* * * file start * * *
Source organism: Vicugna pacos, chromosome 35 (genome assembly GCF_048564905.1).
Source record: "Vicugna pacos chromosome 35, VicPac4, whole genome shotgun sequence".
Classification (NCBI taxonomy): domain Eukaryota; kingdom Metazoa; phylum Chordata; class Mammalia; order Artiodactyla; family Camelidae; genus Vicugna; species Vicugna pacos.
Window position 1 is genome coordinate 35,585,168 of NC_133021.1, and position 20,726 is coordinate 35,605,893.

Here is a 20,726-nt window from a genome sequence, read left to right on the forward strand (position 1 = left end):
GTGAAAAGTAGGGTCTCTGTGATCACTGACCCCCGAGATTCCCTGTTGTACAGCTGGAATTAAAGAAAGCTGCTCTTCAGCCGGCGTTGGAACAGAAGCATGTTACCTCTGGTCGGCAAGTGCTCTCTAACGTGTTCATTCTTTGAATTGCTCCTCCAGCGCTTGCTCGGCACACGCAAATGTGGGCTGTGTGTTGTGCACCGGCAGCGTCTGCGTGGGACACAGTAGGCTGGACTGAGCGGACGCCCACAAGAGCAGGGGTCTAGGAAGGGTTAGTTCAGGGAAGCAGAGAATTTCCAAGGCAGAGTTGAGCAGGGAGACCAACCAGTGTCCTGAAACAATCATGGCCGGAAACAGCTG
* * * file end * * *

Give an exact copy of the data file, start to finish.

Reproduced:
Source organism: Vicugna pacos, chromosome 35 (genome assembly GCF_048564905.1).
Source record: "Vicugna pacos chromosome 35, VicPac4, whole genome shotgun sequence".
Classification (NCBI taxonomy): domain Eukaryota; kingdom Metazoa; phylum Chordata; class Mammalia; order Artiodactyla; family Camelidae; genus Vicugna; species Vicugna pacos.
Window position 1 is genome coordinate 35,585,168 of NC_133021.1, and position 20,726 is coordinate 35,605,893.

Here is a 20,726-nt window from a genome sequence, read left to right on the forward strand (position 1 = left end):
GTGAAAAGTAGGGTCTCTGTGATCACTGACCCCCGAGATTCCCTGTTGTACAGCTGGAATTAAAGAAAGCTGCTCTTCAGCCGGCGTTGGAACAGAAGCATGTTACCTCTGGTCGGCAAGTGCTCTCTAACGTGTTCATTCTTTGAATTGCTCCTCCAGCGCTTGCTCGGCACACGCAAATGTGGGCTGTGTGTTGTGCACCGGCAGCGTCTGCGTGGGACACAGTAGGCTGGACTGAGCGGACGCCCACAAGAGCAGGGGTCTAGGAAGGGTTAGTTCAGGGAAGCAGAGAATTTCCAAGGCAGAGTTGAGCAGGGAGACCAACCAGTGTCCTGAAACAATCATGGCCGGAAACAGCTG